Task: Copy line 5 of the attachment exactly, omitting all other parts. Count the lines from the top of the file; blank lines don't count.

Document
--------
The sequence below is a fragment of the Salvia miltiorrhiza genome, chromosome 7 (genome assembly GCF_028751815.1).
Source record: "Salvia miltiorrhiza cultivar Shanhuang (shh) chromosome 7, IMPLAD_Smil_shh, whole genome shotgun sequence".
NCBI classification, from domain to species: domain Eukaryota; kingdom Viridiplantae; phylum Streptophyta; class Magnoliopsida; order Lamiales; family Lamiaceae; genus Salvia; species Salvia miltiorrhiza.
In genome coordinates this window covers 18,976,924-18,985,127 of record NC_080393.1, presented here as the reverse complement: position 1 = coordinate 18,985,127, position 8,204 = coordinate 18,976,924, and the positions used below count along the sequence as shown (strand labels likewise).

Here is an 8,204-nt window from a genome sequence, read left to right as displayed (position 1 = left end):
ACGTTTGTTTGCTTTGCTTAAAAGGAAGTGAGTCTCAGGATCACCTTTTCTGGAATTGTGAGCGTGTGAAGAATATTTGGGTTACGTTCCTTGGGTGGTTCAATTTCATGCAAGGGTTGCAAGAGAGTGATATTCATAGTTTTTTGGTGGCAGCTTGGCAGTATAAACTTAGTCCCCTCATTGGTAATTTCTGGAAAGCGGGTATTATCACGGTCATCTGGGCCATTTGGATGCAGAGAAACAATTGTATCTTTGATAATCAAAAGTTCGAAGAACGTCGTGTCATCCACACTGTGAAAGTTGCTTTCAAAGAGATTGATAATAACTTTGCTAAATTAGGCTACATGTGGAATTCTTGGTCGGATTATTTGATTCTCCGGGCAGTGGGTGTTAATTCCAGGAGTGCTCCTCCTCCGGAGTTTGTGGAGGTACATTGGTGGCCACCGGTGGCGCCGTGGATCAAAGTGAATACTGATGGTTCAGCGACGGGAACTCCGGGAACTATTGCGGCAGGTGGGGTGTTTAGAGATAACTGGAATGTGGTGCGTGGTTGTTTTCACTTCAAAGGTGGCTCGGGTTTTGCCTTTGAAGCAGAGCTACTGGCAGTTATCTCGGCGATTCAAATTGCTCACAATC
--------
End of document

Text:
Here is an 8,204-nt window from a genome sequence, read left to right as displayed (position 1 = left end):